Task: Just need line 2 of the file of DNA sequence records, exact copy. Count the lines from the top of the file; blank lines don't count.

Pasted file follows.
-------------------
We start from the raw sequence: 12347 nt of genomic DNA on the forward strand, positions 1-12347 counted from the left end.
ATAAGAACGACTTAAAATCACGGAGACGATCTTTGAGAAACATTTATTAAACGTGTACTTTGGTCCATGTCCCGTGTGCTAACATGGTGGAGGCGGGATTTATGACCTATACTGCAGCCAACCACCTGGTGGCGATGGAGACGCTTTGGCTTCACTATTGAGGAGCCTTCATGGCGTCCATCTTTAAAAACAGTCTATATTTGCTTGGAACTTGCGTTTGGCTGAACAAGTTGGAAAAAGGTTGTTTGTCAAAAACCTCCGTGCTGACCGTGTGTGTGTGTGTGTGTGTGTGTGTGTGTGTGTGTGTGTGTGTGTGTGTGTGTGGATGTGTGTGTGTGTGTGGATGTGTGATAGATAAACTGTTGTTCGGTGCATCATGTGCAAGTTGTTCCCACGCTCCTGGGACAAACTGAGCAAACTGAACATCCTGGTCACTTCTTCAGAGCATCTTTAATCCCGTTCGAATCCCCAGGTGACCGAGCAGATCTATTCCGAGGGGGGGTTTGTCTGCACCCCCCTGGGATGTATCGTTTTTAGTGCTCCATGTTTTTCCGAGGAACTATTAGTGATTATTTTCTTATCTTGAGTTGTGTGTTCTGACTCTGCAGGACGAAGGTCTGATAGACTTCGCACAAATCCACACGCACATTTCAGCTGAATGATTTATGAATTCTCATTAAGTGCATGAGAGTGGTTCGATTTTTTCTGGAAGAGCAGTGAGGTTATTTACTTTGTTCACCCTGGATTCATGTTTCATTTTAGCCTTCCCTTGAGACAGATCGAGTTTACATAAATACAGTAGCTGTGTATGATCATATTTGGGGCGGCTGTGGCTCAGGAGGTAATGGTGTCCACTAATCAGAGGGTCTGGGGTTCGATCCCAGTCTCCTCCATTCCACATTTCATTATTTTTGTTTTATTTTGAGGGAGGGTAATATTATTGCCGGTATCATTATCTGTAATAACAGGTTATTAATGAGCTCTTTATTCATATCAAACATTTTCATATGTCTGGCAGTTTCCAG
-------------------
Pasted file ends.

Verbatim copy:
ATAAGAACGACTTAAAATCACGGAGACGATCTTTGAGAAACATTTATTAAACGTGTACTTTGGTCCATGTCCCGTGTGCTAACATGGTGGAGGCGGGATTTATGACCTATACTGCAGCCAACCACCTGGTGGCGATGGAGACGCTTTGGCTTCACTATTGAGGAGCCTTCATGGCGTCCATCTTTAAAAACAGTCTATATTTGCTTGGAACTTGCGTTTGGCTGAACAAGTTGGAAAAAGGTTGTTTGTCAAAAACCTCCGTGCTGACCGTGTGTGTGTGTGTGTGTGTGTGTGTGTGTGTGTGTGTGTGTGTGTGTGTGTGTGGATGTGTGTGTGTGTGTGGATGTGTGATAGATAAACTGTTGTTCGGTGCATCATGTGCAAGTTGTTCCCACGCTCCTGGGACAAACTGAGCAAACTGAACATCCTGGTCACTTCTTCAGAGCATCTTTAATCCCGTTCGAATCCCCAGGTGACCGAGCAGATCTATTCCGAGGGGGGGTTTGTCTGCACCCCCCTGGGATGTATCGTTTTTAGTGCTCCATGTTTTTCCGAGGAACTATTAGTGATTATTTTCTTATCTTGAGTTGTGTGTTCTGACTCTGCAGGACGAAGGTCTGATAGACTTCGCACAAATCCACACGCACATTTCAGCTGAATGATTTATGAATTCTCATTAAGTGCATGAGAGTGGTTCGATTTTTTCTGGAAGAGCAGTGAGGTTATTTACTTTGTTCACCCTGGATTCATGTTTCATTTTAGCCTTCCCTTGAGACAGATCGAGTTTACATAAATACAGTAGCTGTGTATGATCATATTTGGGGCGGCTGTGGCTCAGGAGGTAATGGTGTCCACTAATCAGAGGGTCTGGGGTTCGATCCCAGTCTCCTCCATTCCACATTTCATTATTTTTGTTTTATTTTGAGGGAGGGTAATATTATTGCCGGTATCATTATCTGTAATAACAGGTTATTAATGAGCTCTTTATTCATATCAAACATTTTCATATGTCTGGCAGTTTCCAG